For years, companies actively discriminated against women and people of color, both implicitly and explicitly. After eliminating overt discrimination, many companies have since showed at least a passive interest in diversity and inclusion, albeit—in some instances—as more of a PR strategy than a business strategy.
More recently, though, companies are beginning to recognize and acknowledge the value of diversity and inclusion as a component of their overall business strategy.
Our subject for this installment of our series on Chief Diversity Officers and those who hold similar positions, Audrey Treasure, is Vice President and Executive Director of the Workforce Innovation Center, an arm of the Cincinnati USA Regional Chamber that demonstrates just how serious businesses are taking diversity and inclusion. The stated purpose of the Workforce Innovation Center is, “partnering with business leaders to advance the adoption of inclusive practices in their workplaces that empower employees, the community and their businesses to thrive.”
A Background in Education
After finishing her undergraduate degree at Indiana University in Spanish and nonprofit management, Treasure started teaching first grade in Chicago as a Teach for America Corps Member before moving to Atlanta to teach second grade. While it may be hard to draw a direct line between teaching and work for the Cincinnati Chamber, it’s hard to overlook the benefit teaching in diverse urban cities can have on a future career advocating the benefits of nurturing a diverse and inclusive workforce in the business world.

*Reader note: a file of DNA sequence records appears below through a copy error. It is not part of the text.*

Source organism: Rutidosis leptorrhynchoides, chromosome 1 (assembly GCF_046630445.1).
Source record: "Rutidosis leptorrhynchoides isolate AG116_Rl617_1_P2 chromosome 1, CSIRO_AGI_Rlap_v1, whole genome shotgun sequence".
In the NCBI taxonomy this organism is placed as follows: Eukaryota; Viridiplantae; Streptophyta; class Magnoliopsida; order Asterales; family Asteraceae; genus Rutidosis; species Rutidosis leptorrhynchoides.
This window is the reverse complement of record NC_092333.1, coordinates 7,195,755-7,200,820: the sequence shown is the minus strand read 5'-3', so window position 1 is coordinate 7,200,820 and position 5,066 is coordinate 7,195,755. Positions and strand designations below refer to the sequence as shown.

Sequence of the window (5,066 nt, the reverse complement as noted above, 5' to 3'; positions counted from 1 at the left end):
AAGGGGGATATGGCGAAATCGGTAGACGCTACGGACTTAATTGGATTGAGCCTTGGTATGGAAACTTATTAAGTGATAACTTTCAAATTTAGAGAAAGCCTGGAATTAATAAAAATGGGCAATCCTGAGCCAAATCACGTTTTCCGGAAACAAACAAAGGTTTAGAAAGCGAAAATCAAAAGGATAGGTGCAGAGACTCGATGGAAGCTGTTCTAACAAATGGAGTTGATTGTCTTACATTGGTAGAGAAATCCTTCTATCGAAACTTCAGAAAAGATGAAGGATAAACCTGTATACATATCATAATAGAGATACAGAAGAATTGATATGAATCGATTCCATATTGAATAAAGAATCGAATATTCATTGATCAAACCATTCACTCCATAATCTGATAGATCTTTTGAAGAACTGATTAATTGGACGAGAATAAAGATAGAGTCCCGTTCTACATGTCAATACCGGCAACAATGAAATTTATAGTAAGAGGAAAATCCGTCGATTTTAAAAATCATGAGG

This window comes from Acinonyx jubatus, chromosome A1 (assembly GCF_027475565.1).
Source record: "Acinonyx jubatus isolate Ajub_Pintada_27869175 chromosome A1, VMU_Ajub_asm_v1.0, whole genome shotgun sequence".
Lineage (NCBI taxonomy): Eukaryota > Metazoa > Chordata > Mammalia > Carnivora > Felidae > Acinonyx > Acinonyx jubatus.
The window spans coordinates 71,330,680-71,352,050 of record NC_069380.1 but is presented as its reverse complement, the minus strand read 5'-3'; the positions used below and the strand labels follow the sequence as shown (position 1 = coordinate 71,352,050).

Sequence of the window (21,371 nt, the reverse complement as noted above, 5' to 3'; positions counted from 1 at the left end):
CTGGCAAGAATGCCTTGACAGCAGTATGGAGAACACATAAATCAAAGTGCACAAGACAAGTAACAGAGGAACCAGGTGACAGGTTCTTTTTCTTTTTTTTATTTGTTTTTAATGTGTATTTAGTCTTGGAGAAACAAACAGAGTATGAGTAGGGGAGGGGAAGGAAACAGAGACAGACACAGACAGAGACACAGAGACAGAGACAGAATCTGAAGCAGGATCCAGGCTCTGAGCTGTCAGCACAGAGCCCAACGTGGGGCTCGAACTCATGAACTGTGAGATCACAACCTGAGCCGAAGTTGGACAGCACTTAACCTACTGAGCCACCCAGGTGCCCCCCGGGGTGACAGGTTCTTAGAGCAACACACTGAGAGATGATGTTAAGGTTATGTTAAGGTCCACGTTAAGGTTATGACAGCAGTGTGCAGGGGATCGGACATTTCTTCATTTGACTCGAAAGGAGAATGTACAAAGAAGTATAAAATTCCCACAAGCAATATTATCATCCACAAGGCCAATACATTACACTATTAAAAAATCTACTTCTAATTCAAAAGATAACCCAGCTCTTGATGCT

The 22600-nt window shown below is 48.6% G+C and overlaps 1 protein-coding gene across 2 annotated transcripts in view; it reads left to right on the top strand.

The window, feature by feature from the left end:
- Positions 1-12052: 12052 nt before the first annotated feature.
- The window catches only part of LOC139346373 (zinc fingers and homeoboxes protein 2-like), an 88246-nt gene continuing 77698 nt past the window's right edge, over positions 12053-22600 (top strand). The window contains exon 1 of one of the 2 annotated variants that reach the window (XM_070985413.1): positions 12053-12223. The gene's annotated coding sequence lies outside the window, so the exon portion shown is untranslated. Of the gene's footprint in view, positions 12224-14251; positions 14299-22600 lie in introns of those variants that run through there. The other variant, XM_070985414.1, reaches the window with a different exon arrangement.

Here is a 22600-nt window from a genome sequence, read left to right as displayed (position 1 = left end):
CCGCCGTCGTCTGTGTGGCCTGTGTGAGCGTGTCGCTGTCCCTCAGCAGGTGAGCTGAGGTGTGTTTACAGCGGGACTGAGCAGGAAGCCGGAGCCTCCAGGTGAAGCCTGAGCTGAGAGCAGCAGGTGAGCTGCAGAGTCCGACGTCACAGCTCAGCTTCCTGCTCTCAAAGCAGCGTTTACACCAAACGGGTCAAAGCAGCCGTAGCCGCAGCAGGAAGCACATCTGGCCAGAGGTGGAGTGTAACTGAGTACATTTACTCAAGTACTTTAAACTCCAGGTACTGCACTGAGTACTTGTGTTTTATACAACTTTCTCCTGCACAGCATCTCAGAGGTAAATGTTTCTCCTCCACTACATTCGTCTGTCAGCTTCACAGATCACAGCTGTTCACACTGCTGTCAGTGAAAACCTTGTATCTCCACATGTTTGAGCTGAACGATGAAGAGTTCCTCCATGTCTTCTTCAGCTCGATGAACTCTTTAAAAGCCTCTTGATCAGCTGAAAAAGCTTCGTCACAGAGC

Getting in on the Ground Level
As D&I efforts have become more prominent in recent years, it’s not uncommon for the subjects of this series to step into the shoes of a predecessor, while the relative recency of corporate America’s focus on D&I means that there are also a large proportion who are the first to serve in their role.
Treasure is not only the first to hold her current position but also got in on the ground level when the Workforce Innovation Center itself was created. “I was invited to join the Cincinnati USA Regional Chamber to launch the Workforce Innovation Center in late 2018,” she says. “The premise of the Center is to provide services, resources, and actionable plans to companies looking to adopt more inclusive practices. The Workforce Innovation Center’s policy and practice universe includes those grounded in diversity, equity, inclusion and belonging, along with a focus on financial wellness and economic mobility for employees.”
The Workforce Innovation Center emerged from other efforts in the Cincinnati region focused on embodying “inclusive capitalism,” which is the concept that capitalism should support business imperatives while supporting and empowering employees who are the lifeblood of any business, Treasure explains. While Treasure says she’s not aware of any other organization quite like her own, she adds that she and the Workforce Innovation Center have been fortunate to collaborate with national organizations, such as the Coalition for Inclusive Capitalism and the Council for Inclusive Capitalism with the Vatican that are also engaged in broader efforts to promote diversity, equity, inclusion and belonging, along with other tenets of a broader movement categorized as inclusive capitalism.
Meeting Employers Where They Are